A decade ago, in People’s Union for Civil Liberties v. Union of India, the Supreme Court held that the mandatory public disclosure of the criminal records of candidates contesting constituency-based elections enjoyed the legal tutelage of Article 19(1)(a) of the Constitution of India.
Established jurisprudence dictated that the paradigm of speech and expression also entailed ancillary rights including the right to receive information that could best inform speech and expression. This view, adapted from several cases, drew on the catalytic relationship between awareness and the (right of) free expression. The Court had perused the nature of the right to vote and held that even though it was a statutory right, the final act of voting was a form of electoral expression and a vital source of sustained democratic engagement. The elector therefore, had a right to know the criminal antecedents of contesting candidates under Article 19(1)(a).
This year, the Supreme Court revisited the paradigm of electoral expression on the limited question of whether the principle of “secret ballot” applied to those citizens who — though statutorily eligible to cast a vote — wished to exercise the “right not to vote”. Tasked first with finding if such a right even existed in the electoral scheme, the Court pointed out that Section 79(d) of the Representation of People Act, 1951 (“RP Act”) defined an electoral right to include the right to vote as well as the right to refrain from voting. Moreover, Rules 41(1), 41(3), and 49-O of the Conduct of Election Rules, 1961 recognised the electoral right of voters not to cast a vote by laying down procedures to be followed in case such a right was exercised.
Having found in favor of its existence, it examined its nature, and concluded that a positive “right not to vote” was part of the expression of a voter within a parliamentary democracy. It had to be given effect to in the same manner as the right to vote — including a provision for maintaining the secrecy of ballot. Needless to add, it also came within the sweep of electoral expressions that, as held previously, enjoyed the protection offered by Article 19(1)(a) of the Constitution.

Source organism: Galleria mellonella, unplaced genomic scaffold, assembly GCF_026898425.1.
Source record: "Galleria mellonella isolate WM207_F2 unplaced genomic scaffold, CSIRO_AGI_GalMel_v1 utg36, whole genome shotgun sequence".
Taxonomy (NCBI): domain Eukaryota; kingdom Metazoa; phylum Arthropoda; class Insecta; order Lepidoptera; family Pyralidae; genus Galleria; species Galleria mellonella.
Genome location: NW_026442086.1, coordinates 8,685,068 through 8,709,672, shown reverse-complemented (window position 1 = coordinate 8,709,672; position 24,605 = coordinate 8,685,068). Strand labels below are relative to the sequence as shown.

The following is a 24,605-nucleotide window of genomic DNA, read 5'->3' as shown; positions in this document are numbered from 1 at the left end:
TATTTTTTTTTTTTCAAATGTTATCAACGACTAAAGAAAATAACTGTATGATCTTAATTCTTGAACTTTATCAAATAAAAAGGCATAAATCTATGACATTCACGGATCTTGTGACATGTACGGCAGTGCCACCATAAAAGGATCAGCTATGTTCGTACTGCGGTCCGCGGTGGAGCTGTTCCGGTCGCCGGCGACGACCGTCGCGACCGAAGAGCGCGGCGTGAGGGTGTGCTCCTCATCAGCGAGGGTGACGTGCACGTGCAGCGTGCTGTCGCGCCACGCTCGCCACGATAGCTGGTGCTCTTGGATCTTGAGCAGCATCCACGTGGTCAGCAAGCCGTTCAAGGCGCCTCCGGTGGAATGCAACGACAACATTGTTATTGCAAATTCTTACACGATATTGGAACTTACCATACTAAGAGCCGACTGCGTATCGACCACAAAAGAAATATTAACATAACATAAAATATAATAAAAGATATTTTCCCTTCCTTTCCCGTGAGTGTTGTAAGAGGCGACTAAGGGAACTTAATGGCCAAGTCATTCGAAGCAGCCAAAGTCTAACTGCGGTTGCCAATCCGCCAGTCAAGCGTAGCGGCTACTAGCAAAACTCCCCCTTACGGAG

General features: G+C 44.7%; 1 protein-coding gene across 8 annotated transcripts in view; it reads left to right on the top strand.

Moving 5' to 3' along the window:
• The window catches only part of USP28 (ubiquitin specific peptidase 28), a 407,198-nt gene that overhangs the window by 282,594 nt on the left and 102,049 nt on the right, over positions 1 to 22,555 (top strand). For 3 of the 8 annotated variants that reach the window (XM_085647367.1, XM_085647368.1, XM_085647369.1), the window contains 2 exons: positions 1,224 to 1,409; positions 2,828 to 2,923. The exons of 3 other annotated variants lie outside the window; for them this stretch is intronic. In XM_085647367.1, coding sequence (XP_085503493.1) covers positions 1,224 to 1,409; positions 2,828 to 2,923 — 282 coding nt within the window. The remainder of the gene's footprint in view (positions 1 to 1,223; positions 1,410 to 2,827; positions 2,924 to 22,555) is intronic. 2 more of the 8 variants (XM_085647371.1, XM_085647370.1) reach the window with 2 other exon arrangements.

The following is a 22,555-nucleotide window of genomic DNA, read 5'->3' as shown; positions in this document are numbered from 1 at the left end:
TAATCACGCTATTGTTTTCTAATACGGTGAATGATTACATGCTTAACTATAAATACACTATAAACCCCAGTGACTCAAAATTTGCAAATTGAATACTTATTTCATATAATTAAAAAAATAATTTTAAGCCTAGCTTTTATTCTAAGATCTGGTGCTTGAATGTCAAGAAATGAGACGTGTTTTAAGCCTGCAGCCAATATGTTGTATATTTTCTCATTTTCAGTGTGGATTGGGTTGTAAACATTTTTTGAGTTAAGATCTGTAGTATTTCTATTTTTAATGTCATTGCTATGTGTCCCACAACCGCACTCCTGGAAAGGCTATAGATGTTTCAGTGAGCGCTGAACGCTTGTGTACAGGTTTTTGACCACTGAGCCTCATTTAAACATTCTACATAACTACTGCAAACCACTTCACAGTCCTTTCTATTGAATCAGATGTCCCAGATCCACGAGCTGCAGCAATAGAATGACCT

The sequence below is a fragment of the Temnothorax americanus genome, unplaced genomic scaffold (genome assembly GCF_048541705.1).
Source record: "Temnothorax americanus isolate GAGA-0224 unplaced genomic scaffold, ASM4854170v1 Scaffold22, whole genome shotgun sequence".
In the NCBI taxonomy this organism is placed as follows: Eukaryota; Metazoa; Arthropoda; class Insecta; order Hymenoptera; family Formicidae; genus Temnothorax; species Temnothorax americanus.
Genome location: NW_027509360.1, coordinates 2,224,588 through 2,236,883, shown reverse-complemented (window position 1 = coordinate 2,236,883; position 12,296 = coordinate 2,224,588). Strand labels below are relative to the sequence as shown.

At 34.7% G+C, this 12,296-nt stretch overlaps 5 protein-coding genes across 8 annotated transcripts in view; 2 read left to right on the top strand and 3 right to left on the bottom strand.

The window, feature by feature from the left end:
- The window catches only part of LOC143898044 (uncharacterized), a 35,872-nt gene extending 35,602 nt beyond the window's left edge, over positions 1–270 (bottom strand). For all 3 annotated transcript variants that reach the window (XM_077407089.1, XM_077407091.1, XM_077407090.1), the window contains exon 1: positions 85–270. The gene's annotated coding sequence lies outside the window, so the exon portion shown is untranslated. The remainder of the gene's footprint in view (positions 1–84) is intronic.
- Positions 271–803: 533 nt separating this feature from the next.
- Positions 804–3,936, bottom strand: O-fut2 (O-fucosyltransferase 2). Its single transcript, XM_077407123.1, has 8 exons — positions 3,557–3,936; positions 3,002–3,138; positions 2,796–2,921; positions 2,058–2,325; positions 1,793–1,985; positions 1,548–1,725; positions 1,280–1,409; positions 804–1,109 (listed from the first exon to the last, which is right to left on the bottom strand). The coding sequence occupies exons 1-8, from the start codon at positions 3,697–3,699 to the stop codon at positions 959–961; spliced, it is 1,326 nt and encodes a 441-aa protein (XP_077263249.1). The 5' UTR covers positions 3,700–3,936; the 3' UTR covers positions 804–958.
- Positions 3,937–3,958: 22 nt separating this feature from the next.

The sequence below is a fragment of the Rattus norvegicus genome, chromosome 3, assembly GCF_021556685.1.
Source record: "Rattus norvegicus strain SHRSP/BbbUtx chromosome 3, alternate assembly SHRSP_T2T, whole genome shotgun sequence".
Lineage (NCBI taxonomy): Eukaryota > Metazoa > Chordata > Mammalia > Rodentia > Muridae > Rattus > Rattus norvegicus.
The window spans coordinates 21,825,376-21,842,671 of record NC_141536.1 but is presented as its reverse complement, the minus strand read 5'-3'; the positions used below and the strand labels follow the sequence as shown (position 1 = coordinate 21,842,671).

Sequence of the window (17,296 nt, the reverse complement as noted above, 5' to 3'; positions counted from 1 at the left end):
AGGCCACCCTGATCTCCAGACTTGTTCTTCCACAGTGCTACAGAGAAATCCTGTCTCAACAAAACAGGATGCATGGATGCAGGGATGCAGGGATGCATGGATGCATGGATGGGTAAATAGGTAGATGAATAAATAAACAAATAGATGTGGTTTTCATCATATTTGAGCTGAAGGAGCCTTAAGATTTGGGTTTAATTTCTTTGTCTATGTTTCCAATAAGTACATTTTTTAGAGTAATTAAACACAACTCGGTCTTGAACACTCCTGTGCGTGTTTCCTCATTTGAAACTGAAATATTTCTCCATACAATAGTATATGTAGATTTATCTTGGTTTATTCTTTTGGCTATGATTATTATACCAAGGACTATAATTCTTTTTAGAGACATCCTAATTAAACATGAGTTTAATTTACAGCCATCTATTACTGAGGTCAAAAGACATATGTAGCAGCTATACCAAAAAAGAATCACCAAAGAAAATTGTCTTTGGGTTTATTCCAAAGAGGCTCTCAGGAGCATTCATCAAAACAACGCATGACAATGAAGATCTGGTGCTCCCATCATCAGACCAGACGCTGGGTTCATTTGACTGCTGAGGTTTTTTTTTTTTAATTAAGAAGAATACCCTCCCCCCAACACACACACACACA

The Court reviewed the electoral scheme to see if electors exercising their right to not vote were treated at par with electors who cast a vote in favour of contesting candidates and found that only the voters who came out in support of a contesting candidate were able to cast a valid vote on the electronic voting machines in a manner that maintained secrecy of their ballot. Electors who wished to exercise their electoral right to not vote however, could not do so. They were instead forced to contend with the impugned provisions of Rule 49-O which laid down an elaborate procedure of identification and registration, thus, compromising the principle of secrecy extended to other voters.
In order to remedy this discriminatory treatment, the Court directed that the option “None of the Above” should be provided on voting machines in order to accommodate the expression of those exercising their right not to vote. The provisions of the RP Act and the Conduct of Election Rules, 1961, which compromised secrecy, were also held to be unconstitutional and struck down.
In my next post, I will deal with the Supreme Court’s use of the terms “negative vote” and “neutral vote”.
(Manu Chaturvedi (firstname.lastname@example.org) practices law at the Supreme Court of India.)